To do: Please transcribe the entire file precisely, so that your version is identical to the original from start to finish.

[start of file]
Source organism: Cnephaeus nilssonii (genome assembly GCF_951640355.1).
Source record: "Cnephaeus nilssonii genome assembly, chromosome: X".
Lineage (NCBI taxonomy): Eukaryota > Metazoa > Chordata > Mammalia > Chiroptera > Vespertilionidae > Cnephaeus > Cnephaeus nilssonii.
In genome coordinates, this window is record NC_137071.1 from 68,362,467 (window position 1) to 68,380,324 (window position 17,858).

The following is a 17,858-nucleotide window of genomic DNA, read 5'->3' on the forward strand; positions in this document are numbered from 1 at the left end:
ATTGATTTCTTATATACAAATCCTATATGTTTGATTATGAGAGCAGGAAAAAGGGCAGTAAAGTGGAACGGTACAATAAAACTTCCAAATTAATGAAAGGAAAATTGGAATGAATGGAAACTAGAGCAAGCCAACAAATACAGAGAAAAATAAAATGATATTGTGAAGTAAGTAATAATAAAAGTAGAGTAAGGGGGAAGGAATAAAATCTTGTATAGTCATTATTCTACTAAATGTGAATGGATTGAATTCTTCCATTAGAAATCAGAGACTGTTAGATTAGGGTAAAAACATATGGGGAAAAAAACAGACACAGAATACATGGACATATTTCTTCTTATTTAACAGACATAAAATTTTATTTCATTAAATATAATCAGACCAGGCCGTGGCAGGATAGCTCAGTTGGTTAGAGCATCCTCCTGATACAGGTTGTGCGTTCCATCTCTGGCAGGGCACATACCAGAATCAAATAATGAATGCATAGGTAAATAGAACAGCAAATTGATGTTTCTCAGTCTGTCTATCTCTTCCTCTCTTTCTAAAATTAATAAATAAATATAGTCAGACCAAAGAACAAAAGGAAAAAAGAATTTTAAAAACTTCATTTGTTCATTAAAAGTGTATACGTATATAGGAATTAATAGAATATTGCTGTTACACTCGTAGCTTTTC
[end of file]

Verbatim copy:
Source organism: Cnephaeus nilssonii (genome assembly GCF_951640355.1).
Source record: "Cnephaeus nilssonii genome assembly, chromosome: X".
Lineage (NCBI taxonomy): Eukaryota > Metazoa > Chordata > Mammalia > Chiroptera > Vespertilionidae > Cnephaeus > Cnephaeus nilssonii.
In genome coordinates, this window is record NC_137071.1 from 68,362,467 (window position 1) to 68,380,324 (window position 17,858).

The following is a 17,858-nucleotide window of genomic DNA, read 5'->3' on the forward strand; positions in this document are numbered from 1 at the left end:
ATTGATTTCTTATATACAAATCCTATATGTTTGATTATGAGAGCAGGAAAAAGGGCAGTAAAGTGGAACGGTACAATAAAACTTCCAAATTAATGAAAGGAAAATTGGAATGAATGGAAACTAGAGCAAGCCAACAAATACAGAGAAAAATAAAATGATATTGTGAAGTAAGTAATAATAAAAGTAGAGTAAGGGGGAAGGAATAAAATCTTGTATAGTCATTATTCTACTAAATGTGAATGGATTGAATTCTTCCATTAGAAATCAGAGACTGTTAGATTAGGGTAAAAACATATGGGGAAAAAAACAGACACAGAATACATGGACATATTTCTTCTTATTTAACAGACATAAAATTTTATTTCATTAAATATAATCAGACCAGGCCGTGGCAGGATAGCTCAGTTGGTTAGAGCATCCTCCTGATACAGGTTGTGCGTTCCATCTCTGGCAGGGCACATACCAGAATCAAATAATGAATGCATAGGTAAATAGAACAGCAAATTGATGTTTCTCAGTCTGTCTATCTCTTCCTCTCTTTCTAAAATTAATAAATAAATATAGTCAGACCAAAGAACAAAAGGAAAAAAGAATTTTAAAAACTTCATTTGTTCATTAAAAGTGTATACGTATATAGGAATTAATAGAATATTGCTGTTACACTCGTAGCTTTTC